Blood Red Sky in China: Recently, the sky of China’s Zhoushan city turned blood red. It caused panic among the locals. The experts have explained the reason behind the bizarre phenomenon.
The incident took place on May 8, 2022, Sunday. People captured the photo of the crimson sky and shared it on the Chinese social media platforms – Weibo and Sina. The spooky situation triggered a state of panic among the residents. Reportedly, the port areas of Zhoushan city witnessed the most intense red colour.
What caused blood red sky in China? Reason
As soon as the sky in China turned red, the netzines came over the internet to share and reason as to why it happened. They started to wonder if it was a solar storm due to which crimson sky appeared in Zhoushan city. A similar thing happened in China, Korea, and Japan in 1770.
The update from the local authorities came in handy to control the situation. They confirmed that solar activity didn’t cause it to happen. Local reports stated one probable reason behind it. They said the sky may have turned red due to the refraction of the red light coming from a fishing boat harvesting Pacific saury.
The Zhoushan Meteorological Bureau explained that the Saturday sky in Zhoushan was foggy and cloudy, and it was drizzling at the same time. So, all the factors combined might have caused the sky color to change from blue to red. The reflection of light from the low-level clouds could have been the reason.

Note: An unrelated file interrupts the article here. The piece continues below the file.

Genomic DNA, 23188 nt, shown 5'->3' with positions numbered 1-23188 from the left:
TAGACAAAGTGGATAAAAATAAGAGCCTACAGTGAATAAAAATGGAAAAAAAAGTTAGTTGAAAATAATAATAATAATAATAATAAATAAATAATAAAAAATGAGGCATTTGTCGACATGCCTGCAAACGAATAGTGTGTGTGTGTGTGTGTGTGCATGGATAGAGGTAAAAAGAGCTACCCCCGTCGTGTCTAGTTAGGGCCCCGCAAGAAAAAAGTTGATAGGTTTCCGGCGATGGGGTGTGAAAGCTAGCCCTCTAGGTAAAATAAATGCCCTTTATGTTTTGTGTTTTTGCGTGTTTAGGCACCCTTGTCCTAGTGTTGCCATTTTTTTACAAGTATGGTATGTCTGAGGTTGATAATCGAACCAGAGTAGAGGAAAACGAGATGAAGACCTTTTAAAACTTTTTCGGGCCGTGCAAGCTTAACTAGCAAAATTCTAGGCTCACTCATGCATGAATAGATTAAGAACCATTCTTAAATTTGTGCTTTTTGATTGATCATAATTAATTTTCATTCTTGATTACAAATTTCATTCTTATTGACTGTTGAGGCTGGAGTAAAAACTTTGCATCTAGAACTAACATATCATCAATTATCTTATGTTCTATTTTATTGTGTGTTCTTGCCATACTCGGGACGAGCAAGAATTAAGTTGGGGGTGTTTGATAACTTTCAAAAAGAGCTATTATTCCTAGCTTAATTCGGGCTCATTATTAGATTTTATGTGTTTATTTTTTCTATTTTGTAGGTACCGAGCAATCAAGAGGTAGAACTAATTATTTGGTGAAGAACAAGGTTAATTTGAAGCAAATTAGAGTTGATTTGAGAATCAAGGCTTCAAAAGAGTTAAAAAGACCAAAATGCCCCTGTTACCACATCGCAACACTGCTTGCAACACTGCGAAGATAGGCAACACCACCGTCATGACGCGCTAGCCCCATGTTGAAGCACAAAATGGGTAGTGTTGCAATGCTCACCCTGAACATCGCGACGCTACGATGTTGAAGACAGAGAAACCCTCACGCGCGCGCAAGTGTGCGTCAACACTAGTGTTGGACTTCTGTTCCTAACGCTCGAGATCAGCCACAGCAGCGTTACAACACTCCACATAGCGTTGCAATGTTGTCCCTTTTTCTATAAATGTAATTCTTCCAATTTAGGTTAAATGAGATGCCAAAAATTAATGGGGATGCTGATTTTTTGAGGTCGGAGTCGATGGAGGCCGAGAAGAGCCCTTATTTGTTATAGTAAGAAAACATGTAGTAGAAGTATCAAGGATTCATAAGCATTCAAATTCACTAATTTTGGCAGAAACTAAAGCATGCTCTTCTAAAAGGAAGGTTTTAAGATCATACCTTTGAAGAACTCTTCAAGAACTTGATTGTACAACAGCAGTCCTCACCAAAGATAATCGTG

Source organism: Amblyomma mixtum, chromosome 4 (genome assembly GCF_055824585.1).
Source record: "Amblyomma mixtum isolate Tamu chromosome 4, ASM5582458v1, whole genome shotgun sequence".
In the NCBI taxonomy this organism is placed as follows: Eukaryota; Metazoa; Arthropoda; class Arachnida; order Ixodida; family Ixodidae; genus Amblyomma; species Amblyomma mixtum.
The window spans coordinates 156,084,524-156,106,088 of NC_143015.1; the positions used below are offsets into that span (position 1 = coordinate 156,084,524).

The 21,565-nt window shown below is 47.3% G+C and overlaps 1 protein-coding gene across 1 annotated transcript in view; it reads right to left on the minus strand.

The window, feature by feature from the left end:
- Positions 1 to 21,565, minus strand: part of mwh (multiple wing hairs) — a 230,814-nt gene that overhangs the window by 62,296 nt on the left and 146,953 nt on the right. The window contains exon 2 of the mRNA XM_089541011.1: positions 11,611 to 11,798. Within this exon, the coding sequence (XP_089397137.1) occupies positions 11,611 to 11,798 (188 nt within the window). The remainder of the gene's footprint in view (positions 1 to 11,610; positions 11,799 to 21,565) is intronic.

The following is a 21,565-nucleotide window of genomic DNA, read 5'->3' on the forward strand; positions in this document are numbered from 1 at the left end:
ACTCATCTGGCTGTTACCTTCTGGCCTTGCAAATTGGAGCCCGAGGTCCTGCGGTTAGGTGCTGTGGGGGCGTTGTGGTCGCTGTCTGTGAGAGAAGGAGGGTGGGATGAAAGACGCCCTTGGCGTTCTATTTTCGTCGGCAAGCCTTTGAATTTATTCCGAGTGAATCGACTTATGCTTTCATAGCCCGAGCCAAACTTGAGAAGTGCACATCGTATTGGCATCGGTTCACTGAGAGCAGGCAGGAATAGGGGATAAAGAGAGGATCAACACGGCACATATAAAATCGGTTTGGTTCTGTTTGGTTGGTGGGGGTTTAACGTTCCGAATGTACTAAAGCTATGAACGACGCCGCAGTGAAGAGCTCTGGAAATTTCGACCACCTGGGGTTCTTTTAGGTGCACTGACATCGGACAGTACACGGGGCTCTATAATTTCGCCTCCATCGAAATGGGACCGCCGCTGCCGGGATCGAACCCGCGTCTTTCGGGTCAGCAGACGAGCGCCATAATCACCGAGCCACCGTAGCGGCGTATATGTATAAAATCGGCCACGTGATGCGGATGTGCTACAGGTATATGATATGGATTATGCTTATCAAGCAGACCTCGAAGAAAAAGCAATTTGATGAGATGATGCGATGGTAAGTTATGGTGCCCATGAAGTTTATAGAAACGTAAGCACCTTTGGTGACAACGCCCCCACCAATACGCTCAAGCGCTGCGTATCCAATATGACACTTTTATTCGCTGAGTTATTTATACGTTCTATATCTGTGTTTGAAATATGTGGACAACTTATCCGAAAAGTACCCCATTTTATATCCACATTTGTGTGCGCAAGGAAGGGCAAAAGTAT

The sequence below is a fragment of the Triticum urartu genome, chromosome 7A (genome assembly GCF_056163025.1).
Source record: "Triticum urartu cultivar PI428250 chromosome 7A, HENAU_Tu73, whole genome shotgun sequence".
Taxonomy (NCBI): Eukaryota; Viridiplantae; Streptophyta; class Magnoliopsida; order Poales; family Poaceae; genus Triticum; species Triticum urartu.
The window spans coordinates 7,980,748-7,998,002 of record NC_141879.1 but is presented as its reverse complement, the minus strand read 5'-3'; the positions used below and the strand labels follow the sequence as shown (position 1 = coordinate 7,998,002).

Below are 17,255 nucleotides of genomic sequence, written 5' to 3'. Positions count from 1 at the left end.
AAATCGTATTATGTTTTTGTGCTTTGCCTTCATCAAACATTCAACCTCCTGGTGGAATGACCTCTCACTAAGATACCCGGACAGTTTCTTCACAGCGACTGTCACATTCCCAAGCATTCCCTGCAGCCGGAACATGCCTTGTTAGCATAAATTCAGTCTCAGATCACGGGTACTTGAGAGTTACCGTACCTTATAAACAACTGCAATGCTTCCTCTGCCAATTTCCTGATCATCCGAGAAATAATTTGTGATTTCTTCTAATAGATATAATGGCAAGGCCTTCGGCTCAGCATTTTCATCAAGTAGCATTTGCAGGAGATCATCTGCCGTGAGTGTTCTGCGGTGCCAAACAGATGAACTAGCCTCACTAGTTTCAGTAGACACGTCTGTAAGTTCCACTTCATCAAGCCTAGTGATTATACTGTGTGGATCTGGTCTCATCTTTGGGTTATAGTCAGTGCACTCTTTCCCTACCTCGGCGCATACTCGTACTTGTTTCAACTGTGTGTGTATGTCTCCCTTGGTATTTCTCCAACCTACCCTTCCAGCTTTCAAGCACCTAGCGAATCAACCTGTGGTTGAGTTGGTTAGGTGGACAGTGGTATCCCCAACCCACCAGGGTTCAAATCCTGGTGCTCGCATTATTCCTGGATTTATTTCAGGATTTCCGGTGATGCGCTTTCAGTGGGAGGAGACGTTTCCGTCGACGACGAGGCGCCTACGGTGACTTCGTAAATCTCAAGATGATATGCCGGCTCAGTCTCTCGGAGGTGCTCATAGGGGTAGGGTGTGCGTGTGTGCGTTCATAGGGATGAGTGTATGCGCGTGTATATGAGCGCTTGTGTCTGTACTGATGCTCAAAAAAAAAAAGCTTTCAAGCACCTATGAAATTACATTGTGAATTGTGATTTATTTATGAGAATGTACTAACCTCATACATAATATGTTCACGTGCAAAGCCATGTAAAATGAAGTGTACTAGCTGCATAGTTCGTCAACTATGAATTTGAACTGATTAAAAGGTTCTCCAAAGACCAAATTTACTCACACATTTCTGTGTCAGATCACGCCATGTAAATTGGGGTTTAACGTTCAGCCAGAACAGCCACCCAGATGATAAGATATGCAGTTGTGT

The Bureaus further explained that good weather conditions make the extra water in the atmosphere form aerosols, which refract and scatter the light. A similar phenomenon might have happened and caused the scattering of the light of fishing boats, which eventually led to the creation of the red sky seen by the public.
Space experts from the China University of Geosciences in Wuhan confirmed that any solar anomalies did not cause the crimson colour of the sky. Their space physics research team found that solar and geomagnetic activity was calm.
Historical data blood red sky of China
The blood red sky hasn’t been seen for the first time in China. A similar incident happened on September 10, 1770, when the sky over China, Japan, and Korea turned red. The colour remained identical to red for the next seven days.
Many researchers tried to find out the reason behind the historic event. Hisashi Hayakawa and his colleagues searched through the historical documents of Japan, Korea, and some east Asian countries regarding the mentions of aurora. He was a historian and astronomer at Osaka University in Japan.
Per LiveScience, Hayakawa found that the long-lasting auroras occur at low altitudes. One of the reasons for turning the sky’s colour into red might be a powerful geomagnetic storm.